When I left for college years ago, my mother, like most parents, gave me advice. The best of which was to bring my laundry home so she could do it. The worst of which was that it would be nice to see people from my high school on campus and that it would give me a sense of home.

Adam Burns

I suspect that she uttered these words in an effort to reassure herself that I wouldn’t be too far away and that part of me would still be home. Her intentions aside, I was going to be excited to run into people from high school?

Balderdash! There are some people from high school that I like seeing. These people are called my friends. The people I don’t want to talk to are the ones I conveniently run into in the worst of situations.

One such situation is when you find yourself alone in a hallway with the girl from gym class and are left with the dilemma of choosing between A) maintaining your high school relationship and ignoring each other or B) engaging in conversation because you have so much to talk about, such as how you went to high school together.

More often than not, I plant my eyes squarely on the ground or wall and choose option A with all my might. Sometimes, my effort is not enough, and before I can sneak by, “Adam Burns!” is screamed my way.

It is in situations like these that I badly want to become Homer Simpson. That way, I could just scream and jump out the nearest window, thereby ridding myself of any and all awkwardness that could potentially arise. Sadly, I am not a cartoon.

The plan to ignore certain persons from your high school goes along smoothly until junior year or so, when you find yourself in the same discussion section as someone you’ve avoided.

I’ve been in this predicament several times, and it’s not that bad. At least until all hell breaks loose during the icebreaker.

It is divulged during the name, hometown and concentration section that you and your former classmate are, in fact, from the same school. “Oh, so you know each other?” your GSI asks.

This impresses a surprising number of people in the class and an embarrassing silence occurs until you and your classmate mumble an affirmative. The fact that your streak of not talking ended brings the awkwardness back again, as you decide whether or not you’ve become obligated to say “hello.”

Any awkwardness experienced in the halls or in the classroom is far surpassed by a visit to another school. I remember the first Michigan-Michigan State weekend I experienced. It was the first time I had seen most of my classmates from high school since graduation and everyone was trying to prove how much they had changed.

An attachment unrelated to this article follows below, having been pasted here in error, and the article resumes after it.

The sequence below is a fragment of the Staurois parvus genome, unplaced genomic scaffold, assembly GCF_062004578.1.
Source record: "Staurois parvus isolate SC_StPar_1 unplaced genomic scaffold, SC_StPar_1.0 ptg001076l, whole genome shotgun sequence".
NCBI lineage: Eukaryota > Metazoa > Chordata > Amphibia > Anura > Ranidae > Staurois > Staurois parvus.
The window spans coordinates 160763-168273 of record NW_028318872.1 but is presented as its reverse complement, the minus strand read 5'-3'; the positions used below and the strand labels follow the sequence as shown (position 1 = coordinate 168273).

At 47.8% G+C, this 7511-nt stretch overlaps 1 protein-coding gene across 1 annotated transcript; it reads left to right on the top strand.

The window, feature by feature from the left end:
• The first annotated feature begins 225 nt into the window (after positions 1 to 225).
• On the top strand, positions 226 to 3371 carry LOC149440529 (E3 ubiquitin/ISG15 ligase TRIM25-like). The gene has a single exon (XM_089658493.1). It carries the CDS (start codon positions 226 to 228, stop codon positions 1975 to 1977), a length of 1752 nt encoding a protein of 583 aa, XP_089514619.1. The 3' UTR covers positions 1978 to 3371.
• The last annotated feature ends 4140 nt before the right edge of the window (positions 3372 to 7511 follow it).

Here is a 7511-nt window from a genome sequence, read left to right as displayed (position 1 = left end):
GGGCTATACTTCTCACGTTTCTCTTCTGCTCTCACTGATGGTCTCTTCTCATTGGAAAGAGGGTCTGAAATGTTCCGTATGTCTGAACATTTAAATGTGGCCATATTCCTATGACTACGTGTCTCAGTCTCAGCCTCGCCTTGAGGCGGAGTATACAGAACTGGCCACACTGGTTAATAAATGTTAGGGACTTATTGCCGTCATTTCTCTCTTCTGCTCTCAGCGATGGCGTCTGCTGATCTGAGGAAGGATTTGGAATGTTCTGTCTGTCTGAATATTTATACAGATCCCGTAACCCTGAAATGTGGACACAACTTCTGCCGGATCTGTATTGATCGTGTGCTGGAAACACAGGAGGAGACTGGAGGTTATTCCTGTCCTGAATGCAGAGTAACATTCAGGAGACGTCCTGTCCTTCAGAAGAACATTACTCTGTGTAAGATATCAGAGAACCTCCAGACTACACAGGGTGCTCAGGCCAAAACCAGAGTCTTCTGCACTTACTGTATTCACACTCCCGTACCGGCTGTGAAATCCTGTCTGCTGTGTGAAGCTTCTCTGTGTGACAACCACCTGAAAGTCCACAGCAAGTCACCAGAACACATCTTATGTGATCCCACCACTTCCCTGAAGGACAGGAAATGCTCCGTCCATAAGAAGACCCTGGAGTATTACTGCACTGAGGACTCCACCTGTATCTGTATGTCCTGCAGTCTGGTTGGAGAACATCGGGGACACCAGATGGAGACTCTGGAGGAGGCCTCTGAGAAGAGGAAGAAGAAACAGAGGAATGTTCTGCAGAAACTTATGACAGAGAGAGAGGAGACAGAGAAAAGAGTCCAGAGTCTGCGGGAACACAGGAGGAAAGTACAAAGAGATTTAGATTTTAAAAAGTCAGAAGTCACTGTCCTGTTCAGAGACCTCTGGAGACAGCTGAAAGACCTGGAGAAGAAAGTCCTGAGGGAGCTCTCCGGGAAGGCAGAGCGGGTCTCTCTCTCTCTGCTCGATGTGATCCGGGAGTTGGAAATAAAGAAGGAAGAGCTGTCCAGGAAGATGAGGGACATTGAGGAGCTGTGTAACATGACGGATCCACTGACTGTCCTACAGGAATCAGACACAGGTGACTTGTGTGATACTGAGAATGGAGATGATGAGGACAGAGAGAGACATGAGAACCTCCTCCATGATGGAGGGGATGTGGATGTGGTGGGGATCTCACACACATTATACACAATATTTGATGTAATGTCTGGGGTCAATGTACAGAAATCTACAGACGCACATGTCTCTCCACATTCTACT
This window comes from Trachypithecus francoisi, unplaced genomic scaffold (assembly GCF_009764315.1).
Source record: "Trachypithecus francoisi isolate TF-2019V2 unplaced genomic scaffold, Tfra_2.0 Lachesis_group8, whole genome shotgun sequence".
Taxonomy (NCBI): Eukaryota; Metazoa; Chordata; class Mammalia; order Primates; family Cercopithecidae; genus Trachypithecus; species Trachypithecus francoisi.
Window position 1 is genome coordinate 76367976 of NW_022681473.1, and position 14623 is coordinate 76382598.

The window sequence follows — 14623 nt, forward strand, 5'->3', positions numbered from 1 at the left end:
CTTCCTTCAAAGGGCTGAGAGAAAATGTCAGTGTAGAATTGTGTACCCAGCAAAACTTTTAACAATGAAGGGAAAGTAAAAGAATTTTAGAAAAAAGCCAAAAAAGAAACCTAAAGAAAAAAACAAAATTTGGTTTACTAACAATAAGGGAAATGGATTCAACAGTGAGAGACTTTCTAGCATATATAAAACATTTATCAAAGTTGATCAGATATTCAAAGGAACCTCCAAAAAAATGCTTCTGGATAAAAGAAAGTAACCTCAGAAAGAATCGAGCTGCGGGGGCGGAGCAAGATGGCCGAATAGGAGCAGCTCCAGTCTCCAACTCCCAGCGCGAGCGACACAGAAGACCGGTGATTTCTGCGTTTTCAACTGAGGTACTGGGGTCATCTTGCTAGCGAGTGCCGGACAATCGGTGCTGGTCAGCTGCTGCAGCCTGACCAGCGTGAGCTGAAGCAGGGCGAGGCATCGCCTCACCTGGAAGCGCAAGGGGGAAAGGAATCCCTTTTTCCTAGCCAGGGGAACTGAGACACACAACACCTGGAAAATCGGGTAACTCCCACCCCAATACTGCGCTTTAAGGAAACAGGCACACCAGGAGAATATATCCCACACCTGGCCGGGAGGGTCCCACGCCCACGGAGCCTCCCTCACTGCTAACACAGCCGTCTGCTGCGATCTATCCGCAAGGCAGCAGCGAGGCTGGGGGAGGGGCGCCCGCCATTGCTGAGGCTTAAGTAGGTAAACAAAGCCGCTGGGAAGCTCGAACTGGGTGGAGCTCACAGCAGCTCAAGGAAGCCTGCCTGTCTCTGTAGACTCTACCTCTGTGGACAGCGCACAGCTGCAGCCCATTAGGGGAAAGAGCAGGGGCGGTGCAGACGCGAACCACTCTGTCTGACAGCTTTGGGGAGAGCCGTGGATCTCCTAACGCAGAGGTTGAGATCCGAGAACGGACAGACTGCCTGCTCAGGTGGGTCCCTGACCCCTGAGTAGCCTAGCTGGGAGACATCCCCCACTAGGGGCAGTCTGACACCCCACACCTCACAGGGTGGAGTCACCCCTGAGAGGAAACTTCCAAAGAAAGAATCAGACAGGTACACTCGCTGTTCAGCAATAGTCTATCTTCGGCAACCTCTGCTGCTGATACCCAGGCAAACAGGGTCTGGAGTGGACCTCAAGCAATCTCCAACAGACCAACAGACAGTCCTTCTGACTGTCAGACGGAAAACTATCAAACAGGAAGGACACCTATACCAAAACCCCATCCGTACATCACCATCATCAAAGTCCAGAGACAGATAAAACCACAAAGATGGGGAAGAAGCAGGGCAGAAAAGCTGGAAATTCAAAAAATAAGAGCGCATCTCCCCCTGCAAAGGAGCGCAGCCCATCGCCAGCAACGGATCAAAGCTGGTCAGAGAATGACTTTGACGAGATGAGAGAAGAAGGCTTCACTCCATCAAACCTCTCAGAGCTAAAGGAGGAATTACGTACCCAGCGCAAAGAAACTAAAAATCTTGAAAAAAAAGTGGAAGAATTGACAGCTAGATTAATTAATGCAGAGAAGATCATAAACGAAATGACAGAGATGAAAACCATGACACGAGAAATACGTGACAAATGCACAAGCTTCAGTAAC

The sight of the girl that never talked dancing on a table and the class hot girl and the class geek making out were more than enough to make me feel uncomfortable and never want to see anyone from my high school again. Ever.

In order to help others avoid this common annoyance, I’m willing to impart what I have learned in these situations to those who also wish to steer clear of unnecessary awkwardness:

 

Don’t be afraid to walk by

What are they going to do if you ignore them? Tell a teacher? Rat you out to a mutual friend? It’s not like you want to talk to them in the future, anyway. Odds are that they, too, just want to pass by, so don’t disappoint.

 

Never initiate the hello

If you don’t want to say “hello” the next time, don’t say “hello” the first time. By showing the person that you are interested enough to say “hello,” this suggests that the next time, in addition to hello, you will want to know what’s new, and the next time what they’re majoring in, and so on and so on.

 

Have an excuse ready

If you are unable to avoid the initial contact, be sure to have an excuse available for why you need to go. This is very simple and needs to be nothing more than an “I’m in a really big hurry.” The option of adding what it is you are in a hurry for is available and is a toss-up whether or not to employ it.

 

Have a topic ready

This is an excellent strategy and can be used without seeming annoyed or uninterested. Simply think of someone you both knew back home and talk about what they are up to these days. Not only will you not have to reveal what is new with you, but you will also avoid having to hear what is new with them.

 

Scream and jump out the nearest window

If you are lucky enough to be Homer Simpson.

 

If Adam sees you around campus, he’ll turn and walk the other way. Therefore, if you’re a old classmate and want to talk to him, you’ll have to e-mail him at burnsaj@umich.edu.

 

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